Source 2

Engraving showing events at St Peter’s Fields on 16 August 1819 in Manchester. Catalogue ref: MPI 1/134 


The engraving shows how events at ‘Peterloo’ soon became used as radical propaganda. This picture was purchased by John Jenkins, an ex-weaver and ex-Royal Marine, who ‘by the aid of a magnifying glass [made the figures] appear as large as life’ while he described what happened. In November 1819 Jenkins had been exhibiting the picture at Chudleigh, in Devon, when his activities came to the attention of Gilbert Burrington, vicar of Chudleigh and magistrate. Burrington sent Jenkins to the Exeter House of Correction as a vagrant and passed information of his seditious conduct to the Home Secretary. 


House of Correction: a place where those who had committed minor offences and considered capable of reformation were confined. 


A MEETING OF THE RADICAL REFORMERS took place on Monday, August 16th 1819 on St. Peter’s Place, Manchester. And H. Hunt Esquire presided and in a short space of time the Yeomanry came in full gallop upon them, when numbers (dreadful to relate) where (were) rode over and several severely cut by their Swords, some were killed, and a great number wounded together, near One hundred. Above one hundred thousand people were assembled.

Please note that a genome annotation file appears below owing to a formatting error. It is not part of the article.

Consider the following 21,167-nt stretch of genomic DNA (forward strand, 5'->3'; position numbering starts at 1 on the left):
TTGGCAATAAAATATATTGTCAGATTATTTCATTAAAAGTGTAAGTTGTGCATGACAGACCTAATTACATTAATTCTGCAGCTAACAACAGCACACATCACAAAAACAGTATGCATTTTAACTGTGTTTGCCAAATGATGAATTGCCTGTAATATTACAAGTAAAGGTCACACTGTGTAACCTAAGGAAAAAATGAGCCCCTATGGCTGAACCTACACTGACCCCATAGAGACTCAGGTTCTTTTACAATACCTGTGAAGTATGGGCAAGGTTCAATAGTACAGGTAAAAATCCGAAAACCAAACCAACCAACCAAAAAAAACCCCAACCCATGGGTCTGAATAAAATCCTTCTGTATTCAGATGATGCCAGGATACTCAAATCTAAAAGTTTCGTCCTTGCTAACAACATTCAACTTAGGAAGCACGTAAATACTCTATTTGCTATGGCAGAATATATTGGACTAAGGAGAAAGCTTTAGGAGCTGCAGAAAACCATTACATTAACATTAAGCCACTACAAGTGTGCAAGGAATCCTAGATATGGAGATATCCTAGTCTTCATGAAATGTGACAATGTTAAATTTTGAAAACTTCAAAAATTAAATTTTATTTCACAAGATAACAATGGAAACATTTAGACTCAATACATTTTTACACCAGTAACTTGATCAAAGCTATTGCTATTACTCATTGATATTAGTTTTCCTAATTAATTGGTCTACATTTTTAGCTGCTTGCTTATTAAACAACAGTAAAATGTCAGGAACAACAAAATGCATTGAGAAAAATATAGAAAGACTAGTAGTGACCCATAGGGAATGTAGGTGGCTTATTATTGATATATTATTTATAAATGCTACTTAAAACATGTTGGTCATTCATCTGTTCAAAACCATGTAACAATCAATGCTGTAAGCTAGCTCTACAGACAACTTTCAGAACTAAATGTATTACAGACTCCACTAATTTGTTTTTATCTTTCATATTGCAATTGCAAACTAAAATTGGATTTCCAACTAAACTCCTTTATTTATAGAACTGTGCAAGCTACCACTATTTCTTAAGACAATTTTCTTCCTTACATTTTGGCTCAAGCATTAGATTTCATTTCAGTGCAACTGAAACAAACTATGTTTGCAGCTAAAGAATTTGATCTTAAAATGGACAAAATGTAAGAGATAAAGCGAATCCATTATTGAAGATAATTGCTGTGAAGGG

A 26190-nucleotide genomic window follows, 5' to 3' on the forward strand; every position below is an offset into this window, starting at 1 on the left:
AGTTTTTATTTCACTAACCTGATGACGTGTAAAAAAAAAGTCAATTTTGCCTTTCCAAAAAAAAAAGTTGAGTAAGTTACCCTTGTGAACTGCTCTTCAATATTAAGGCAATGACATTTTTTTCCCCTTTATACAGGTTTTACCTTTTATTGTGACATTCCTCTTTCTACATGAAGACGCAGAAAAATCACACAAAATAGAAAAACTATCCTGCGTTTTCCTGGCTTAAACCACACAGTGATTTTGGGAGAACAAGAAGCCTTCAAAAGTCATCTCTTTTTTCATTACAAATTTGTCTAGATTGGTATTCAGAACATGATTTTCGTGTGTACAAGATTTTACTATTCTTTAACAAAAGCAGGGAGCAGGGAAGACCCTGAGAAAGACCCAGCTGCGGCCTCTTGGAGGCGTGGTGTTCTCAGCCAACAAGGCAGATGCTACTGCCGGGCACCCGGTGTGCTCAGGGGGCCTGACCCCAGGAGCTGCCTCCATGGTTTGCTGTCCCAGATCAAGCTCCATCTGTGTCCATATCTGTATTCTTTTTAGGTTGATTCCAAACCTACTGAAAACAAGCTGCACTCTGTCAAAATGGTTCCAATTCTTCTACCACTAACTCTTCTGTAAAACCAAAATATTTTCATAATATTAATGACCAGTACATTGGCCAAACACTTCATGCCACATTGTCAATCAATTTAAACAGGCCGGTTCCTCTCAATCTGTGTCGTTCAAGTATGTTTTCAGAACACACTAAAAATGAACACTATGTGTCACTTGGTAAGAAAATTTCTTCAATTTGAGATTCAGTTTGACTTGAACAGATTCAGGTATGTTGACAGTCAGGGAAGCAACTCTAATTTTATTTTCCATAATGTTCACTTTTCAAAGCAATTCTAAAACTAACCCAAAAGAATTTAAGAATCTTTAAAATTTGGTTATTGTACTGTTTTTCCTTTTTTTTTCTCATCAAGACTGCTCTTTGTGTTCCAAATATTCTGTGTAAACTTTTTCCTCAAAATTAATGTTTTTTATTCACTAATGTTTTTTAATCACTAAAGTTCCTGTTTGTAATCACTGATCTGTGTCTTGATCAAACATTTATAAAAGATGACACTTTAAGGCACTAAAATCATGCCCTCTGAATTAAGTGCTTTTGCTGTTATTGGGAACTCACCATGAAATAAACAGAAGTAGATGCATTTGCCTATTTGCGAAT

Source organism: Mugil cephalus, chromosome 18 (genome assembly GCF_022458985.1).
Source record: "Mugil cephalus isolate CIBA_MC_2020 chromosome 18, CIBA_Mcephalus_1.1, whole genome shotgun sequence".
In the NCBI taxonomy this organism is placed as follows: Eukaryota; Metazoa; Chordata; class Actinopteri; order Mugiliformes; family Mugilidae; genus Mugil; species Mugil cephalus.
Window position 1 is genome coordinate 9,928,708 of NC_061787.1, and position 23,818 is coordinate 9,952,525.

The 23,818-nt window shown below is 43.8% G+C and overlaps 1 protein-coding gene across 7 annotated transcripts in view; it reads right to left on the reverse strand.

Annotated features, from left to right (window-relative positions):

Published August 27 1819 by J. Evans and Sons, 42 Long Lane, West Smithfield 




A. Mr. Hunt taken into Custody by the soldiers and Police Officers 


B. Mr Joseph Johnson [editor of the Manchester Observer] seized by the police 


C. Mr. J. T. Saxton Printer by the same 


D. Sarah Hargreaves of the Female Union 


E. Soldiers pulling and cutting down the Flag and banner of the reformers 


F. The Yeomanry charging 


G. The house were [where] the Magistrates sat 


H. Constables and Special Constables 


I. The 15th Hussars and 31st Regiment of Foot 


*On the reverse of this engraving [not shown] are the following words: 


Taken from the show box of John Jenkins this day 25th of November 1819 by us:


J. Gibbs   Constables of Devon

G. Davis


« Return to How did the government respond to a mass protest at ‘Peterloo’ in 1819?
  • Can you describe what is happening in this scene? 
  • What do the flags reveal about the purpose of the meeting? 
  • Does the source infer anything about the role of women in political protest? 
  • Who does the artist show sympathy for? How is this achieved? 
  • What is the value of the original caption and key displayed with the image? 
  • What other sources would be useful to understand what happened? 
  • Why do you think John Jenkins was arrested for displaying this picture? [See task caption] 
  • What are the similarities and differences between this source and the illustration image for the lesson? 
  • What are the advantages and disadvantages of visual evidence?